Why mobile key is taking over in hotels

Adoption of mobile locks in the hotel marketplace continues to rise unilaterally across all segments, from major brands to the smaller independents. Some of this might be due to timing—most magstripe locks are nearing the end of their useful life and the recurring maintenance issues that arise are causing hotels to seek replacement options, said Brian Shedd, VP of sales and marketing at OpenKey. 

In the tech life cycle, the mobile lock offering has hit early majority, said Barbara Krzywoszanski, senior product manager of systems (hospitality) for dormakaba. “Because the majors have committed to mobile technology, it’s streaming down to the smaller chains and independent hotels,” she said. “I would say it’s at least a consideration for 95 percent of hotels nowadays, whether it’s new or retrofits.”

The hotel industry is embracing mobile access to electronic locks for many reasons. “Mobile applications that allow a guest to directly access a hotel room provide more convenience and result in improved guest satisfaction,” said Michael Cline, Salto Systems' VP of hospitality sales. “In many cases, the guest can skip the check-in line at the hotel’s front desk and go directly to their room.”

For hotel management, mobile access improves efficiency because employees do not have to replace a lost room key, for example, since it resides on the guest’s phone, Cline continued.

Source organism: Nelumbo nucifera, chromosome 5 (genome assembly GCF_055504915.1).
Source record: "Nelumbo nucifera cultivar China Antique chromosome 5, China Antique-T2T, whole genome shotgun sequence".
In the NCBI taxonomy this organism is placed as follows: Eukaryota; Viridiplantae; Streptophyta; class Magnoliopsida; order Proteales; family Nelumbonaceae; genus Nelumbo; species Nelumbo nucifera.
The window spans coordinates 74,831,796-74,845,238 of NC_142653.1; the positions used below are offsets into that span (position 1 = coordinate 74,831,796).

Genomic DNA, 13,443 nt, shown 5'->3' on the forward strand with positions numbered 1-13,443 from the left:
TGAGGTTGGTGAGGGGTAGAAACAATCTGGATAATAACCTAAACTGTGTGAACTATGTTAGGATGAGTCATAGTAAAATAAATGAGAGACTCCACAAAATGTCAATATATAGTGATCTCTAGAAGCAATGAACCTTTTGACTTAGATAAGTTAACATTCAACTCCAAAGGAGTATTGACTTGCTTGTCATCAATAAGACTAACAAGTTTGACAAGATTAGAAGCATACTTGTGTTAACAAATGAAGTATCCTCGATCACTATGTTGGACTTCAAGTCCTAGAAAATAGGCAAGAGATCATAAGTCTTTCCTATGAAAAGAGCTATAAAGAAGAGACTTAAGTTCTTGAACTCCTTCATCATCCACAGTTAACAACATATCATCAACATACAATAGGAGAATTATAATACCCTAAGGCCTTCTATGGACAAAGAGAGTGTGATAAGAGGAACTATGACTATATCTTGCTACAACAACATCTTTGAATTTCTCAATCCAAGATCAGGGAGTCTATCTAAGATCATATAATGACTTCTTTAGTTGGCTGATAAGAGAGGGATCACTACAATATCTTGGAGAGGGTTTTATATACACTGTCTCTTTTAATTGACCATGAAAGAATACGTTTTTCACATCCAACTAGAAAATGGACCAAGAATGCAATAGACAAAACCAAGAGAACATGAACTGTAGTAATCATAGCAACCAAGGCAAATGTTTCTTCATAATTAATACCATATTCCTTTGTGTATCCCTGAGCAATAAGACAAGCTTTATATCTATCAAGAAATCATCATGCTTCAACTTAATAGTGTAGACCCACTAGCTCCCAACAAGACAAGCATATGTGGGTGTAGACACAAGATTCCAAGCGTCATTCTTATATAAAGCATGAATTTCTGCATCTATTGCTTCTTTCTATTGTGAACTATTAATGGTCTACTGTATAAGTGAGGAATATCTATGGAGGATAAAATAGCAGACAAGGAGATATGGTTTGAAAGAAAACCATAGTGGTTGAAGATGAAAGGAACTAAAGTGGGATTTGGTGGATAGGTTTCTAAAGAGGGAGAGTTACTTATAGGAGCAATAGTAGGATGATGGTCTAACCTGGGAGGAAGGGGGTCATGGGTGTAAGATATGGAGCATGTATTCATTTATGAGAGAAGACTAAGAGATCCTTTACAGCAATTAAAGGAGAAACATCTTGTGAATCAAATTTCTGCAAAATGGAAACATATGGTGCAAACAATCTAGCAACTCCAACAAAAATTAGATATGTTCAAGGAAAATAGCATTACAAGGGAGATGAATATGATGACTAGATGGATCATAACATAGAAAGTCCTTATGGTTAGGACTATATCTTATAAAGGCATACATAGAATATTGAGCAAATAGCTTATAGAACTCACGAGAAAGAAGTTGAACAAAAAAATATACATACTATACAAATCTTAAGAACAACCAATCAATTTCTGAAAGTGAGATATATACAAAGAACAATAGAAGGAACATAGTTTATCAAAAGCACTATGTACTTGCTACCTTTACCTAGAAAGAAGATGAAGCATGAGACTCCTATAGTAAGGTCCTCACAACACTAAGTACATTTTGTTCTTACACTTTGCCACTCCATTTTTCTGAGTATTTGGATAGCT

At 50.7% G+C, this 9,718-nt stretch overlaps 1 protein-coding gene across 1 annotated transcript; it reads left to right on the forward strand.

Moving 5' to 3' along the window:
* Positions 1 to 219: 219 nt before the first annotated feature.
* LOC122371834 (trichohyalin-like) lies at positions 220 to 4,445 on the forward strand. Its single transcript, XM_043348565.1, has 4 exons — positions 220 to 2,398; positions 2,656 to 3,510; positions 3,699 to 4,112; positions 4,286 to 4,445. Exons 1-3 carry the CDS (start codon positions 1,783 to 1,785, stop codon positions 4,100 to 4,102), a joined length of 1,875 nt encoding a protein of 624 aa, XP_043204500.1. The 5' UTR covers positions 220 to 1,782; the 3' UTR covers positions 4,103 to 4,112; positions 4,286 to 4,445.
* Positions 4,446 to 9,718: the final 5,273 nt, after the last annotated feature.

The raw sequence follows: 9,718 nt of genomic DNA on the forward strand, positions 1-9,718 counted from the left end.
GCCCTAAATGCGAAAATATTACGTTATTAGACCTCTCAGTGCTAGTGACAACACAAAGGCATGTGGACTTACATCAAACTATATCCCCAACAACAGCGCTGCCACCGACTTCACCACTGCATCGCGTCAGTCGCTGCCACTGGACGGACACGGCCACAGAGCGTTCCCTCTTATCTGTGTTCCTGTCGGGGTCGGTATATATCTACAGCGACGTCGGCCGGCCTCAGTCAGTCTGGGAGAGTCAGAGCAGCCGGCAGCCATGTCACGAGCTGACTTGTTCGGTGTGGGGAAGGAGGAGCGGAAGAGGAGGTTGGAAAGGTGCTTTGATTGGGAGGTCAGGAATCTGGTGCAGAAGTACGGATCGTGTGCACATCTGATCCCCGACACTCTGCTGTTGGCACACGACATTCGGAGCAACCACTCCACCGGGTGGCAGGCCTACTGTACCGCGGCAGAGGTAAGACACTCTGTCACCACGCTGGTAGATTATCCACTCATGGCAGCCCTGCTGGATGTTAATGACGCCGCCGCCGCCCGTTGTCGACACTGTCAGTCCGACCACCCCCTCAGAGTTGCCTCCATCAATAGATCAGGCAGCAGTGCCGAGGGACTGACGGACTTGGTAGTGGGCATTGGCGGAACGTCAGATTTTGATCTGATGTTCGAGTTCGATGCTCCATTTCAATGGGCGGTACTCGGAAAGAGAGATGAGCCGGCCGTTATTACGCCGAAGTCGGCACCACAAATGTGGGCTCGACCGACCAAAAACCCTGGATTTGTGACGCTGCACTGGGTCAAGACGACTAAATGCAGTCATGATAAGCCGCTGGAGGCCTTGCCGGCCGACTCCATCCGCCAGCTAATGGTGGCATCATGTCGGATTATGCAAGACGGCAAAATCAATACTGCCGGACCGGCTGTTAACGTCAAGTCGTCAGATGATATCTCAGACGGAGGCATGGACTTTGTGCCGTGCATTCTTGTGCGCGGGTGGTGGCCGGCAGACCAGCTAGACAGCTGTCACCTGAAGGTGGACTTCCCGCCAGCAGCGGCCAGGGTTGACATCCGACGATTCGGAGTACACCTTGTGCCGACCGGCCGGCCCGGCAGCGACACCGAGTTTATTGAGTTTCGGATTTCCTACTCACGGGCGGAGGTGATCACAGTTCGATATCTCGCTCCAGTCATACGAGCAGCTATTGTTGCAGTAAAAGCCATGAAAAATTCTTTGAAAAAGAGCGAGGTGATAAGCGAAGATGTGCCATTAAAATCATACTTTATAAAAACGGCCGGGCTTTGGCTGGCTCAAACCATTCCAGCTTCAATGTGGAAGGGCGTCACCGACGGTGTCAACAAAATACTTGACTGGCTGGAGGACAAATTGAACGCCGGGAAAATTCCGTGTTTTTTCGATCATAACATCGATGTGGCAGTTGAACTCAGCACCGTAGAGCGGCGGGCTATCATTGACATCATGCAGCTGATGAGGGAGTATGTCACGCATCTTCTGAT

The biggest challenge in replacing hotels locks is the cost and concern over the "future-proof" features of new locks. Photo credit: OpenKey

Overall, hotel companies exploring mobile keys are seeking to drive guest loyalty and direct bookings, plus improve efficiency so staff can spend more time offering premium guest services. “With mobile access gaining traction, we sees opportunities to further enhance the guest experience and make their arrival even more seamless by enabling access to parking garages and elevators,” said Brian Bevins, sales leader at Onity Hospitality.

Although mobile access and digital key and technology is being increasingly adopted, like any relatively new technology, a primary challenge has been to ensure that end users are aware that the functionality is available to them, said Markus Boberg, global president hospitality at Assa Abloy Global Solutions. “This, however, is an issue that can be overcome by focusing on staff training. Equipped with the necessary knowledge and by actively informing guests of the advantages of mobile access, hotel staff can significantly bolster user adoption and ensure that any platform rollout is a success.”

Krzywoszanski agrees that hotels need to consider more than just opening the guestroom door with the mobile key. “The first thing to consider is the engagement of the app to even use mobile key—and the marketing message associated with that app,” she said. “Realistically, guests aren’t going to download one app for one hotel. Hotels need to make the app qualified and really great for the guest—allow them to make hotel reservations, spa appointments, have a call button for the bellboy and allow for concierge help. Help the guest, support the guest and also allow them to get into the guestroom.”